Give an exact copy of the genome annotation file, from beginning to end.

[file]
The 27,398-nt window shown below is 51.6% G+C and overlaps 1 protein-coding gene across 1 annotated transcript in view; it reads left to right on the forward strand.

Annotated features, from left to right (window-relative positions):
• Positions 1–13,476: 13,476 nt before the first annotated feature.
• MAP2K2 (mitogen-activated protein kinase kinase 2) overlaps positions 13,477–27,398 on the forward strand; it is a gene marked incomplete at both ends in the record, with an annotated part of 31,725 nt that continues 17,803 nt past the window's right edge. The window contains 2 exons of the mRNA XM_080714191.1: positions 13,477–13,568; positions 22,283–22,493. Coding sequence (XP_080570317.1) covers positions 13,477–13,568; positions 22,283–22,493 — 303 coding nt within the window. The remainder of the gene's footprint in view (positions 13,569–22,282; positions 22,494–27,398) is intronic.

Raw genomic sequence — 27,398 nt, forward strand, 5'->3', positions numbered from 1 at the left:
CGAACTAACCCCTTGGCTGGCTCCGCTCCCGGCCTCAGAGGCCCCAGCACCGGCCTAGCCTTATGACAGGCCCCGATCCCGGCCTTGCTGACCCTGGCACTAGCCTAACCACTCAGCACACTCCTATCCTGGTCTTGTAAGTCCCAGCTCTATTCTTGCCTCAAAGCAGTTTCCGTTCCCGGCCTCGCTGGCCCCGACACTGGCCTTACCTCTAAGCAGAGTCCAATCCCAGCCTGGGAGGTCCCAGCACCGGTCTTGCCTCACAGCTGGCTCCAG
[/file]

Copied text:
The 27,398-nt window shown below is 51.6% G+C and overlaps 1 protein-coding gene across 1 annotated transcript in view; it reads left to right on the forward strand.

Annotated features, from left to right (window-relative positions):
• Positions 1–13,476: 13,476 nt before the first annotated feature.
• MAP2K2 (mitogen-activated protein kinase kinase 2) overlaps positions 13,477–27,398 on the forward strand; it is a gene marked incomplete at both ends in the record, with an annotated part of 31,725 nt that continues 17,803 nt past the window's right edge. The window contains 2 exons of the mRNA XM_080714191.1: positions 13,477–13,568; positions 22,283–22,493. Coding sequence (XP_080570317.1) covers positions 13,477–13,568; positions 22,283–22,493 — 303 coding nt within the window. The remainder of the gene's footprint in view (positions 13,569–22,282; positions 22,494–27,398) is intronic.

Raw genomic sequence — 27,398 nt, forward strand, 5'->3', positions numbered from 1 at the left:
CGAACTAACCCCTTGGCTGGCTCCGCTCCCGGCCTCAGAGGCCCCAGCACCGGCCTAGCCTTATGACAGGCCCCGATCCCGGCCTTGCTGACCCTGGCACTAGCCTAACCACTCAGCACACTCCTATCCTGGTCTTGTAAGTCCCAGCTCTATTCTTGCCTCAAAGCAGTTTCCGTTCCCGGCCTCGCTGGCCCCGACACTGGCCTTACCTCTAAGCAGAGTCCAATCCCAGCCTGGGAGGTCCCAGCACCGGTCTTGCCTCACAGCTGGCTCCAG